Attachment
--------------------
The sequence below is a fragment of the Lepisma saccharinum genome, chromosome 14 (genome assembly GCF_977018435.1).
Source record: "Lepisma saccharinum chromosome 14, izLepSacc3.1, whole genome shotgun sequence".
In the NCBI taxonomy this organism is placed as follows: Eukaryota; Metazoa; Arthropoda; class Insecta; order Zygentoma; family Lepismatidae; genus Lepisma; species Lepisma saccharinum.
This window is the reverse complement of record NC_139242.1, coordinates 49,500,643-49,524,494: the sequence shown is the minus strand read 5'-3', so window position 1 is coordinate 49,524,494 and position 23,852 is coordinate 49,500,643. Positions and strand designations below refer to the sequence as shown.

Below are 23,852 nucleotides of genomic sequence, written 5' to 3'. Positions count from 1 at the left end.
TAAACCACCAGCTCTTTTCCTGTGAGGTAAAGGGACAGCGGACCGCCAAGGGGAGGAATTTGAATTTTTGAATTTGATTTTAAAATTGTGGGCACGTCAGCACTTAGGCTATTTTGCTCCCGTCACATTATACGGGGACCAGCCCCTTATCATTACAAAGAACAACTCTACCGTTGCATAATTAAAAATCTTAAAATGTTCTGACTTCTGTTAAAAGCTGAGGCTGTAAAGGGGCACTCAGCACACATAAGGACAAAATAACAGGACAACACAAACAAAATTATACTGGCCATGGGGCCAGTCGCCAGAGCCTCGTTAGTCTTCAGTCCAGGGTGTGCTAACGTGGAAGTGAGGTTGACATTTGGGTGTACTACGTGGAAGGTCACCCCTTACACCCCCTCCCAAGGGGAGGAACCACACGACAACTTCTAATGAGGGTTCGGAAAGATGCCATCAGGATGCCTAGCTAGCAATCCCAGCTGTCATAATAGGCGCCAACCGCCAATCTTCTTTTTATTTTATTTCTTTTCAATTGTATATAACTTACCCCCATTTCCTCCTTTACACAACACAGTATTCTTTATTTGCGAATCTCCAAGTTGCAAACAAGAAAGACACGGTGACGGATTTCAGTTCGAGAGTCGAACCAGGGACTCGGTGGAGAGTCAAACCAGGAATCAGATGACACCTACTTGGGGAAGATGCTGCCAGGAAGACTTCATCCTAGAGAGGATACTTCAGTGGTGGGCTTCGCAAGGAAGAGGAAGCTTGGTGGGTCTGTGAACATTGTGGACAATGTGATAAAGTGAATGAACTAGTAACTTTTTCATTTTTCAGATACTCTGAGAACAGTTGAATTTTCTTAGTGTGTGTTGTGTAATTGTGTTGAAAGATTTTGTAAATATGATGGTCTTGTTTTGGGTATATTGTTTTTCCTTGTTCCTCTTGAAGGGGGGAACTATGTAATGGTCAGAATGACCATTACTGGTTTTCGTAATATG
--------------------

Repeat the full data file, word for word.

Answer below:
The sequence below is a fragment of the Lepisma saccharinum genome, chromosome 14 (genome assembly GCF_977018435.1).
Source record: "Lepisma saccharinum chromosome 14, izLepSacc3.1, whole genome shotgun sequence".
In the NCBI taxonomy this organism is placed as follows: Eukaryota; Metazoa; Arthropoda; class Insecta; order Zygentoma; family Lepismatidae; genus Lepisma; species Lepisma saccharinum.
This window is the reverse complement of record NC_139242.1, coordinates 49,500,643-49,524,494: the sequence shown is the minus strand read 5'-3', so window position 1 is coordinate 49,524,494 and position 23,852 is coordinate 49,500,643. Positions and strand designations below refer to the sequence as shown.

Below are 23,852 nucleotides of genomic sequence, written 5' to 3'. Positions count from 1 at the left end.
TAAACCACCAGCTCTTTTCCTGTGAGGTAAAGGGACAGCGGACCGCCAAGGGGAGGAATTTGAATTTTTGAATTTGATTTTAAAATTGTGGGCACGTCAGCACTTAGGCTATTTTGCTCCCGTCACATTATACGGGGACCAGCCCCTTATCATTACAAAGAACAACTCTACCGTTGCATAATTAAAAATCTTAAAATGTTCTGACTTCTGTTAAAAGCTGAGGCTGTAAAGGGGCACTCAGCACACATAAGGACAAAATAACAGGACAACACAAACAAAATTATACTGGCCATGGGGCCAGTCGCCAGAGCCTCGTTAGTCTTCAGTCCAGGGTGTGCTAACGTGGAAGTGAGGTTGACATTTGGGTGTACTACGTGGAAGGTCACCCCTTACACCCCCTCCCAAGGGGAGGAACCACACGACAACTTCTAATGAGGGTTCGGAAAGATGCCATCAGGATGCCTAGCTAGCAATCCCAGCTGTCATAATAGGCGCCAACCGCCAATCTTCTTTTTATTTTATTTCTTTTCAATTGTATATAACTTACCCCCATTTCCTCCTTTACACAACACAGTATTCTTTATTTGCGAATCTCCAAGTTGCAAACAAGAAAGACACGGTGACGGATTTCAGTTCGAGAGTCGAACCAGGGACTCGGTGGAGAGTCAAACCAGGAATCAGATGACACCTACTTGGGGAAGATGCTGCCAGGAAGACTTCATCCTAGAGAGGATACTTCAGTGGTGGGCTTCGCAAGGAAGAGGAAGCTTGGTGGGTCTGTGAACATTGTGGACAATGTGATAAAGTGAATGAACTAGTAACTTTTTCATTTTTCAGATACTCTGAGAACAGTTGAATTTTCTTAGTGTGTGTTGTGTAATTGTGTTGAAAGATTTTGTAAATATGATGGTCTTGTTTTGGGTATATTGTTTTTCCTTGTTCCTCTTGAAGGGGGGAACTATGTAATGGTCAGAATGACCATTACTGGTTTTCGTAATATG